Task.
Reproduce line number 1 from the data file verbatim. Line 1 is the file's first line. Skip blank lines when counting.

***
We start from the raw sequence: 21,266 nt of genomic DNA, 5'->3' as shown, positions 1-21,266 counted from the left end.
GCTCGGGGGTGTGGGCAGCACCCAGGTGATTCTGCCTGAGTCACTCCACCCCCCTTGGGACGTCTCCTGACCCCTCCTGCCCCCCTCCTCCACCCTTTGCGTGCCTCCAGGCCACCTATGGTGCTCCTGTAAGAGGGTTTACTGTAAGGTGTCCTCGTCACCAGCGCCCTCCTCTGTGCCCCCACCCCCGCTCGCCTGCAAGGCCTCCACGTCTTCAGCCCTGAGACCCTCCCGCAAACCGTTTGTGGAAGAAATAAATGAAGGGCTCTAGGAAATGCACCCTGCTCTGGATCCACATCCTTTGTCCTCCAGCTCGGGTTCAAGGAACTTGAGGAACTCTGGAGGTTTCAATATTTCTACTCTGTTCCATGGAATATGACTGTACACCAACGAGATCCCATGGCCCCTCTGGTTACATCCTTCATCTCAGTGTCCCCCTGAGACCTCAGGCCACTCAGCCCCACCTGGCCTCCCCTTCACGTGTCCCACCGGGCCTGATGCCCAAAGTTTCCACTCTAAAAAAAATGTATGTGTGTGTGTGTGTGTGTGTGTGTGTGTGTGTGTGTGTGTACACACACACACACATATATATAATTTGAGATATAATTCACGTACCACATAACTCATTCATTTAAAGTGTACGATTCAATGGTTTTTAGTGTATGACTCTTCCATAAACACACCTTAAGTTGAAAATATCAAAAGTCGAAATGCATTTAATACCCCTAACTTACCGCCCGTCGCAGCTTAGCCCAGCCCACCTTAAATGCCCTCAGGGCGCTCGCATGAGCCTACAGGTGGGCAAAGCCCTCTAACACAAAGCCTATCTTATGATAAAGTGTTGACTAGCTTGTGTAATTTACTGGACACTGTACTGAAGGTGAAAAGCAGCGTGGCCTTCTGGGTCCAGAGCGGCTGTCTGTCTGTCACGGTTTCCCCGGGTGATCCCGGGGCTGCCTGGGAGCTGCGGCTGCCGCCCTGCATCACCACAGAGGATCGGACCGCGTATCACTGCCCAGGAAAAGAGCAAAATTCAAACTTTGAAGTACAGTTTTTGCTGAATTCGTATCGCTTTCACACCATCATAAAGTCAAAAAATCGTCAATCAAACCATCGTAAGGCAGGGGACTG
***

We start from the raw sequence: 21,266 nt of genomic DNA, 5'->3' as shown, positions 1-21,266 counted from the left end.